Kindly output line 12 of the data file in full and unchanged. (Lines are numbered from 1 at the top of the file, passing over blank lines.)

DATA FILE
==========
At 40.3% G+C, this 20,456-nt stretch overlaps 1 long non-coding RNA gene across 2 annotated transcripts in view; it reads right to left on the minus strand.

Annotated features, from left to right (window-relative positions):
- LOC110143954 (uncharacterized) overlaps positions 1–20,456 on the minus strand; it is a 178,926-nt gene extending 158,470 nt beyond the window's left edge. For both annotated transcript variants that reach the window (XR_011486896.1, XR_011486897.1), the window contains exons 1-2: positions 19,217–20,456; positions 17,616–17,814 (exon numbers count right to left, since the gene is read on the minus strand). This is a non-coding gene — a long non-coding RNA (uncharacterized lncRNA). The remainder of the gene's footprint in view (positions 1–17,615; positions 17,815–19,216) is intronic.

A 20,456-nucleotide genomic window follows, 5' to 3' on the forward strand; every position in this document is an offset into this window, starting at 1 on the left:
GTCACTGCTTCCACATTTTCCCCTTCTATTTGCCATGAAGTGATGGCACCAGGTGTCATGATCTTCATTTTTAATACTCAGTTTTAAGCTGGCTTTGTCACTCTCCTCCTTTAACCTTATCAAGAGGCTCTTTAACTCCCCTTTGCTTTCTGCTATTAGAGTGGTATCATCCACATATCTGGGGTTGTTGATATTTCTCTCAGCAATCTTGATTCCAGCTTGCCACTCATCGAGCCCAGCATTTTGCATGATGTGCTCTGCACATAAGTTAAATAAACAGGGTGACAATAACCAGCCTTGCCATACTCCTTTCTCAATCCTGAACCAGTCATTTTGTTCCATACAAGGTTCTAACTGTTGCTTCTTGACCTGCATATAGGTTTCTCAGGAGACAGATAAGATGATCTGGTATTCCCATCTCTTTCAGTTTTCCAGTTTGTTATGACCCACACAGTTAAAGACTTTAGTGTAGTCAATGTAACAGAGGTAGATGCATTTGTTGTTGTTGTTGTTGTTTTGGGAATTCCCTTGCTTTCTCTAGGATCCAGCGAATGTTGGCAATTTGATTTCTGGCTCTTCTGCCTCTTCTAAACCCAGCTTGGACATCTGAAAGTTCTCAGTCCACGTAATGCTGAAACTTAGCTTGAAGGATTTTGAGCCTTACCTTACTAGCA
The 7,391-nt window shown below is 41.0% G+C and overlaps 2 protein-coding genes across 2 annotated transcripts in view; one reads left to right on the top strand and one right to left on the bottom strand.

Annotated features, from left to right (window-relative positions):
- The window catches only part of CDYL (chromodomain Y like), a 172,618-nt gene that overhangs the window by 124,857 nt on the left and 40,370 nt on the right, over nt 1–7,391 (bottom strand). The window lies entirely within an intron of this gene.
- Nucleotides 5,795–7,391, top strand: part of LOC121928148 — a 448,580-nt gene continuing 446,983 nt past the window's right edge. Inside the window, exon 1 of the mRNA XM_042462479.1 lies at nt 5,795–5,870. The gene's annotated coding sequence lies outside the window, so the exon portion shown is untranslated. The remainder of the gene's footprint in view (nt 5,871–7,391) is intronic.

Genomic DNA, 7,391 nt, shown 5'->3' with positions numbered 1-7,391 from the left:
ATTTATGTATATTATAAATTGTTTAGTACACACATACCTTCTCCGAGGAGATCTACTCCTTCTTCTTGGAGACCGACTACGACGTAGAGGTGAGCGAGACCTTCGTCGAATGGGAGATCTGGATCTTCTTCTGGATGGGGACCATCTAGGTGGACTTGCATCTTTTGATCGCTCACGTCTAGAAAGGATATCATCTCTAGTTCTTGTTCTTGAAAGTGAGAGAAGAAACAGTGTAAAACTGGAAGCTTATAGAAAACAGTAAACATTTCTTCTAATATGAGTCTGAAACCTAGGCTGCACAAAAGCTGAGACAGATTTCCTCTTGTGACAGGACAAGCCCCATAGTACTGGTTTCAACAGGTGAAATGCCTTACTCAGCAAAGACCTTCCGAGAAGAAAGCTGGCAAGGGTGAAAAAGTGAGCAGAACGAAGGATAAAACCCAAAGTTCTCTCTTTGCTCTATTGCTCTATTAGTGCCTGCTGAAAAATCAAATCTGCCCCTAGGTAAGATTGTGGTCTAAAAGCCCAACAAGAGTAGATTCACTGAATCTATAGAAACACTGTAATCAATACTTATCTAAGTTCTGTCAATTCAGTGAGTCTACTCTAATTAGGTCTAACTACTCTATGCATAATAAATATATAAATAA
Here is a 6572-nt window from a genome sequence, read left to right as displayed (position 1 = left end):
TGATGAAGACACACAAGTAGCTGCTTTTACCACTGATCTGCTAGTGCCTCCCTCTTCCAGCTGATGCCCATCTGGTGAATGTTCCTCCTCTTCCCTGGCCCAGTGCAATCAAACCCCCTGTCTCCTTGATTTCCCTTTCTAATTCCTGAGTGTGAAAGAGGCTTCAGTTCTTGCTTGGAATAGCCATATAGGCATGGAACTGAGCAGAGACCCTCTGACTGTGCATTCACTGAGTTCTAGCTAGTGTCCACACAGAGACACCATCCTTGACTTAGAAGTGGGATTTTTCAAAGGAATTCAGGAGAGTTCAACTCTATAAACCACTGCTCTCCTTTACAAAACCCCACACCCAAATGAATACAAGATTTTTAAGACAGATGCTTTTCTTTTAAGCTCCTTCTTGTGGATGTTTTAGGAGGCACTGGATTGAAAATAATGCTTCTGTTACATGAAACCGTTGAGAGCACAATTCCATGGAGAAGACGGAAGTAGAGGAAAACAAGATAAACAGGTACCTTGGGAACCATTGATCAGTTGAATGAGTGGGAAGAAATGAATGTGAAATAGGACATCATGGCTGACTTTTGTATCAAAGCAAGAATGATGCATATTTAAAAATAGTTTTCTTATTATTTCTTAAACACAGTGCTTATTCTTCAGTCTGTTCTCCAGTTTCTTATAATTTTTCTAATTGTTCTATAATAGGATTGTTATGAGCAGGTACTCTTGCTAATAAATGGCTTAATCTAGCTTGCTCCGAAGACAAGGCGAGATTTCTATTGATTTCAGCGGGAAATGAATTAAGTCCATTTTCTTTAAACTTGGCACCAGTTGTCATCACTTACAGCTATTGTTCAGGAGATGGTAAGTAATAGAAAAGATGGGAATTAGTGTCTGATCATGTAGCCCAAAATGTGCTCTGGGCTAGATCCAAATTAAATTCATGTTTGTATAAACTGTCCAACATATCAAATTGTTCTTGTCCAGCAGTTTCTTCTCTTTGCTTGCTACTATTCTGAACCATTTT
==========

Here is a 6572-nt window from a genome sequence, read left to right as displayed (position 1 = left end):